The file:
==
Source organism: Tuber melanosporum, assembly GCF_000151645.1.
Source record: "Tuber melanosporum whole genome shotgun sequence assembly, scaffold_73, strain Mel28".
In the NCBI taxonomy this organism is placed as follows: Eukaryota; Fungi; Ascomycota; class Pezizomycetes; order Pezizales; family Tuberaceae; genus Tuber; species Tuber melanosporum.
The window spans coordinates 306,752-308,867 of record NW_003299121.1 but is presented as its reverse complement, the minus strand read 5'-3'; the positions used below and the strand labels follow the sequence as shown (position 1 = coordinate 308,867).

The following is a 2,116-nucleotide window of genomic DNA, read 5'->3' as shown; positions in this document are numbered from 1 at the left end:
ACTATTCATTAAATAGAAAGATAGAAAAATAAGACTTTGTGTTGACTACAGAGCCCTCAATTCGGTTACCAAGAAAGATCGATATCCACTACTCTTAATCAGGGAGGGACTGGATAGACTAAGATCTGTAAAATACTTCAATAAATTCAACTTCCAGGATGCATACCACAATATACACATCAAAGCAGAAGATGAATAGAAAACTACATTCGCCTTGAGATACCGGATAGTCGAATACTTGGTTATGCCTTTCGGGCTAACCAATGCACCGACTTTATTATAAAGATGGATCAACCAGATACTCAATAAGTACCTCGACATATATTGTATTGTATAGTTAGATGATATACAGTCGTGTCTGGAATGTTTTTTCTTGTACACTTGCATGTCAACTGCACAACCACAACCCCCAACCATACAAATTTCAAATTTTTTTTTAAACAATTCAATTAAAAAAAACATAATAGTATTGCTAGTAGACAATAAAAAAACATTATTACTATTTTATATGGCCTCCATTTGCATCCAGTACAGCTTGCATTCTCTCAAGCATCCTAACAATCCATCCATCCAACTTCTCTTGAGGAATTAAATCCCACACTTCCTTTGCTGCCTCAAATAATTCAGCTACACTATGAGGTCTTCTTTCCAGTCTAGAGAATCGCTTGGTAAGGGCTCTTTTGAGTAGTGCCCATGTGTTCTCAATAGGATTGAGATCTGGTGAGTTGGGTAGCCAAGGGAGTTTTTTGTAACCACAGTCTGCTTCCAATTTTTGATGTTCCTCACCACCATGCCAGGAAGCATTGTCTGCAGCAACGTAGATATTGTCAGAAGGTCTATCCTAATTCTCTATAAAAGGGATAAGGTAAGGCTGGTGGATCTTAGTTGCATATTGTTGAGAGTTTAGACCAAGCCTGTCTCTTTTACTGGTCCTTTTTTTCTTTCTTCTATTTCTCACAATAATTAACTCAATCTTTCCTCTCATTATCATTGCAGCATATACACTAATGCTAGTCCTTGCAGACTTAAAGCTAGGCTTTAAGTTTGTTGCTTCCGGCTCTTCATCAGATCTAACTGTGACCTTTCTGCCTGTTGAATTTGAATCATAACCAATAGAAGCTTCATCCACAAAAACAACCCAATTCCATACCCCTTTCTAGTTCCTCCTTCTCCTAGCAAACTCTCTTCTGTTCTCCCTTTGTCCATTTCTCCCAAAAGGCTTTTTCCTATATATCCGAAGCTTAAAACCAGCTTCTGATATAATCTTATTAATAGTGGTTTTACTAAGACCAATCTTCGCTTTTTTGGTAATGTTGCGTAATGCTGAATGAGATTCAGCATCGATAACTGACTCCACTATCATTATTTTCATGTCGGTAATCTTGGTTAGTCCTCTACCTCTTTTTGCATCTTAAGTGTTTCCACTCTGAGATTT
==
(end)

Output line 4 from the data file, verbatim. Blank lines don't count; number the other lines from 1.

The window spans coordinates 306,752-308,867 of record NW_003299121.1 but is presented as its reverse complement, the minus strand read 5'-3'; the positions used below and the strand labels follow the sequence as shown (position 1 = coordinate 308,867).